All charges dropped against “Empire” actor Jussie Smollett for allegedly staging a phony attack

In a stunning reversal, Cook County prosecutors on Tuesday dropped all charges against “Empire” actor Jussie Smollett for allegedly staging a phony attack and claiming he was the victim of a hate crime.

Why the state’s attorney’s office made the sudden about-face wasn’t immediately clear. The office issued only a one-sentence statement.

“After reviewing all of the facts and circumstances of the case, including Mr. Smollett’s volunteer service in the community and agreement to forfeit his bond to the City of Chicago, we believe this outcome is a just disposition and appropriate resolution to this case,” the statement said.

Before departing the courthouse, Smollett thanked his attorneys, family, friends and Chicago for supporting him through what he called “an incredibly difficult time for me.” He also thanked “the state of Illinois” for “attempting to do what’s right.”

“I have been truthful and consistent from day one,” Smollett, his hands shaking as he read from notes, told reporters in the lobby of the Leighton Criminal Court Building.

Smollett’s attorney, Patricia Brown Holmes, said the defense reached no deal with prosecutors. Smollett agreed to forfeit his $100,000 bond “so he could go on with his life and get this over with,” she said.

 

Smollett had to post 10 percent of that — or $10,000. Ordinarily, that money would be returned to him or his attorneys.

For unclear reasons, Judge Steven Watkins ordered the public court file sealed.

There had been no clue that prosecutors planned the about-face before the announcement. In fact, there likely would have been no reporters in the courtroom except for a publicist for Smollett’s attorney alerting the news media Tuesday morning to Smollett being in court for an unscheduled emergency hearing.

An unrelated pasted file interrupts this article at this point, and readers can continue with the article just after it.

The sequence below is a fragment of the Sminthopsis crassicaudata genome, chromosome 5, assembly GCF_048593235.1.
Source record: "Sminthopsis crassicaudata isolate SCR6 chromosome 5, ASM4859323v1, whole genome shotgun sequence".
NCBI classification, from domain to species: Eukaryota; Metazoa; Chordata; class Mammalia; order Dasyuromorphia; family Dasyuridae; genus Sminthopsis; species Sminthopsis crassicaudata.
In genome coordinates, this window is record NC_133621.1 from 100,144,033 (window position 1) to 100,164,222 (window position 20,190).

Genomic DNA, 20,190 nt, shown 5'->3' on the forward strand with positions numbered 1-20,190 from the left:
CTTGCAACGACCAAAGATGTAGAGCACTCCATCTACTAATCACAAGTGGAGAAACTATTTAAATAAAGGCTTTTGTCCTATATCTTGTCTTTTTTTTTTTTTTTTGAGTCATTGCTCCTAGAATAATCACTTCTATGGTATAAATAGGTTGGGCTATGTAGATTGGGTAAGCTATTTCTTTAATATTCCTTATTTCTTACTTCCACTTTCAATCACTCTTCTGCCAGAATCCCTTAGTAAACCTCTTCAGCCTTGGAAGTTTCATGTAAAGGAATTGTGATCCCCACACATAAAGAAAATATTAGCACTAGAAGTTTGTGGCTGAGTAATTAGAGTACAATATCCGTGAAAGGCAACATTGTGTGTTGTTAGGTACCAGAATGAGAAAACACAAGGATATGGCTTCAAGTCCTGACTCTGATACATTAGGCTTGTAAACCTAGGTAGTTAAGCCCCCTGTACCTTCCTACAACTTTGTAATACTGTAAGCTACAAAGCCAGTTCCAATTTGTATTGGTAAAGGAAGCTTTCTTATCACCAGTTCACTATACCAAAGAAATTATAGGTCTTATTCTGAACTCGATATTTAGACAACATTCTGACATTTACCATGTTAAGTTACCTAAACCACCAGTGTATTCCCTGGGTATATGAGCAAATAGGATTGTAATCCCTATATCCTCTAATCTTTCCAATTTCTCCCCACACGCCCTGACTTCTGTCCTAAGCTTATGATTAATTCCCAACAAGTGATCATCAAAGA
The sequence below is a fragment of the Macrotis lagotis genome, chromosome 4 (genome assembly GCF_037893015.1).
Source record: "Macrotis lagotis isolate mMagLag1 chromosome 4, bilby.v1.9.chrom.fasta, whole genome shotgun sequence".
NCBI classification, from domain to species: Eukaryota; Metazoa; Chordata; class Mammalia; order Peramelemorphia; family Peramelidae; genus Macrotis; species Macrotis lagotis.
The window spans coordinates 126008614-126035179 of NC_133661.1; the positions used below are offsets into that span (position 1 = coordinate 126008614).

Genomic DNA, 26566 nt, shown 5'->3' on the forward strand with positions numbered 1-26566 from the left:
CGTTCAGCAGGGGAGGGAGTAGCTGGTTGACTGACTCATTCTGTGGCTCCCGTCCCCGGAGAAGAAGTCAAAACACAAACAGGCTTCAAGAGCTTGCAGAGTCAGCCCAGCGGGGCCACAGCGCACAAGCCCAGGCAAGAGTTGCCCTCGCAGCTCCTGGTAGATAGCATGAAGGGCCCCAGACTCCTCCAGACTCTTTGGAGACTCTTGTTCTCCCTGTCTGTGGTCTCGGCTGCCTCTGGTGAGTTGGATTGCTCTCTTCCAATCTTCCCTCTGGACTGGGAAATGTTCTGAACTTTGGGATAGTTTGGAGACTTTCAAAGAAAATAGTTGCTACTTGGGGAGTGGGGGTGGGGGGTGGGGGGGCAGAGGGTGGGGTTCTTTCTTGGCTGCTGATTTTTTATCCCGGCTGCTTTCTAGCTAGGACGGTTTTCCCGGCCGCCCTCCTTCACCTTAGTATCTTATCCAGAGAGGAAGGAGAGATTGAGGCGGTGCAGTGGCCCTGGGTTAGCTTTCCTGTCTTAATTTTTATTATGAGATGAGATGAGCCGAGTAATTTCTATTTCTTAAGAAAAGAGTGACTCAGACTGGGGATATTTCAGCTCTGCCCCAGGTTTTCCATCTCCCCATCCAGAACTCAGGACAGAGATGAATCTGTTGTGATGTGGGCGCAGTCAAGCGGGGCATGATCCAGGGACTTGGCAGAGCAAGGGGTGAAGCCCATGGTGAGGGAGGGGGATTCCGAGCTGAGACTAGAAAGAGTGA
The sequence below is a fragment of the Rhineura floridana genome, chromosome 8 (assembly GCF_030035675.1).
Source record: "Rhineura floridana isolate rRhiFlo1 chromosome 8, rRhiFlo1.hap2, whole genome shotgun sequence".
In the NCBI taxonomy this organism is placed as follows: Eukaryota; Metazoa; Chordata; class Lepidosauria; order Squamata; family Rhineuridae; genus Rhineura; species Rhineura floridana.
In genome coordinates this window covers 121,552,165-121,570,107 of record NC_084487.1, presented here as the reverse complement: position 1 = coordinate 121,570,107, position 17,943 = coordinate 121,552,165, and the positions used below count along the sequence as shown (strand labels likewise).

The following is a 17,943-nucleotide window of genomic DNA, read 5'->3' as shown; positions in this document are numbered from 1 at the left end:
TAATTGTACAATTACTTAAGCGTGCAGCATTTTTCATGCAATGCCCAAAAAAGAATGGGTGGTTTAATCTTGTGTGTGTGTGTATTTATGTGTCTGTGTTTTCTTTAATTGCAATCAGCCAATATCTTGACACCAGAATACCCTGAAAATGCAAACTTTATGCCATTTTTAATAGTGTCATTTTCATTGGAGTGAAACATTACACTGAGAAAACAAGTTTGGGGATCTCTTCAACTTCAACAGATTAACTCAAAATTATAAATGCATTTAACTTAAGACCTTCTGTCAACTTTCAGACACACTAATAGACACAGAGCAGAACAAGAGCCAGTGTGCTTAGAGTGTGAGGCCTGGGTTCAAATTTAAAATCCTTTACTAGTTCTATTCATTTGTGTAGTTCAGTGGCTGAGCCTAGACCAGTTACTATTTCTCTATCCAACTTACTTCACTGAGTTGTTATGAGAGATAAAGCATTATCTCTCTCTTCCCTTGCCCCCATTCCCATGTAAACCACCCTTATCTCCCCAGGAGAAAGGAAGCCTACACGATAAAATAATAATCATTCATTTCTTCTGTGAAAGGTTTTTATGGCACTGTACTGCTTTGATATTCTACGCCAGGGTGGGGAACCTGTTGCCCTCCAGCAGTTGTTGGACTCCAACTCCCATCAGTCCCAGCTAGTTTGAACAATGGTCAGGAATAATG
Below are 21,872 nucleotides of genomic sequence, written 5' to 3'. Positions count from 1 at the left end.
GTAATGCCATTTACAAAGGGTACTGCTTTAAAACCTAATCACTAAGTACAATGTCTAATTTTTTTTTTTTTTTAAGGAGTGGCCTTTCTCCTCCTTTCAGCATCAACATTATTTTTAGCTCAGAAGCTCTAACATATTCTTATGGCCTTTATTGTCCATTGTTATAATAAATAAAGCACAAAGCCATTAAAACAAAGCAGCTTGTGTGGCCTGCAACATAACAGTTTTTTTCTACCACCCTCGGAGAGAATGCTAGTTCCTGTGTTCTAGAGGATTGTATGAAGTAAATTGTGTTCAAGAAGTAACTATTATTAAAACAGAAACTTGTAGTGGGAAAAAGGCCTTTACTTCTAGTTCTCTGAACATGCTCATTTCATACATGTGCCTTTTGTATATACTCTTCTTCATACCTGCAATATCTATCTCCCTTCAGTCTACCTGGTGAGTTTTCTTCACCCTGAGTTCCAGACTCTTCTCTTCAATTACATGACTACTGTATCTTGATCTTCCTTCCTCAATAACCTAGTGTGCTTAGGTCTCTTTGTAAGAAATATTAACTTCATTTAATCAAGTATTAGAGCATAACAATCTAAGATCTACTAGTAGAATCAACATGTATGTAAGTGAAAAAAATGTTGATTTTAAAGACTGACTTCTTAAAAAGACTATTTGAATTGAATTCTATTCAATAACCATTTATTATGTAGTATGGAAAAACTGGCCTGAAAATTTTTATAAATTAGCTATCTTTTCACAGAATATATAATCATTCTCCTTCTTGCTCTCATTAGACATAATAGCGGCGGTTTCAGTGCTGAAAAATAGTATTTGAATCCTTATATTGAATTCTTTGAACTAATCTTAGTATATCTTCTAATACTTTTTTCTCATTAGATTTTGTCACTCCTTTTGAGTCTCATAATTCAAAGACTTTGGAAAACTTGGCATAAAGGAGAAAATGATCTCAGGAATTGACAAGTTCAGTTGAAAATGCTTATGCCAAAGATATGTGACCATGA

Moments after Judge Steven Watkins allowed the dismissal, attorneys for Smollett issued a statement.

“Today, all criminal charges against Jussie Smollett were dropped and his record has been wiped clean of the filing of this tragic complaint against him,” the statement said. “Jussie was attacked by two people he was unable to identify on January 29th. He was a victim who was vilified and made to appear as a perpetrator as a result of false and inappropriate remarks made to the public causing an inappropriate rush to judgement.

“Jussie and many others were hurt by these unfair and unwarranted actions,” the statement continued. “This entire situation is a reminder that there should never be an attempt to prove a case in the court of public opinion. That is wrong. It is a reminder that a victim, in this case Jussie, deserves dignity and respect. Dismissal of charges against the victim in this case was the only just result.

“Jussie is relieved to have this situation behind him and is very much looking forward to getting back to focusing on his family, friends and career.”

Chicago police spokesman Anthony Guglielmi declined immediate comment, saying he expected both police Superintendent Eddie Johnson and Mayor Rahm Emanuel would address the issue later in the day.

“Everyone knows how the department feels,” Guglielmi told a Tribune reporter. “The superintendent and mayor will (speak) on the city and department’s behalf.”

At a news conference last month announcing the charges against the celebrity, Johnson spoke out in anger about Smollett, saying his hoax dragged “Chicago’s reputation through the mud.”

The 36-year-old actor, who was free on $100,000 bond, has previously denied lying to police or faking the attack.

The actor, who is African-American and openly gay, has said he was walking from a Subway sandwich shop to his apartment in the 300 block of East North Water Street about 2 a.m. Jan. 29 when two men walked up, yelled racial and homophobic slurs, hit him and wrapped a noose around his neck.

Smollett said they also yelled, “This is MAGA country,” in a reference to President Donald Trump’s campaign slogan of “Make America Great Again.”

Police initially treated the incident as a hate crime, but their focus turned to Smollett after two brothers who were alleged to have been his attackers told police that Smollett had paid them $3,500 to stage the attack, with a promise of an additional $500 later.

Police pieced together much of their evidence by reviewing footage from about 55 police and private surveillance cameras showing the brothers’ movements before and after the attack.

The shift in the investigation came amid intense press coverage and often bitter public debate and stinging skepticism on social media.

Smollett addressed those doubts in a national TV interview and in a strongly worded statement after the brothers were released from custody after questioning by police.

A week before the alleged attack, Smollett told police he received a threatening letter at work. Prosecutors said Smollett staged the attack because he was unhappy with the studio’s response to the threatening letter. Chicago police took it a step further, accusing Smollett of faking the letter as well.

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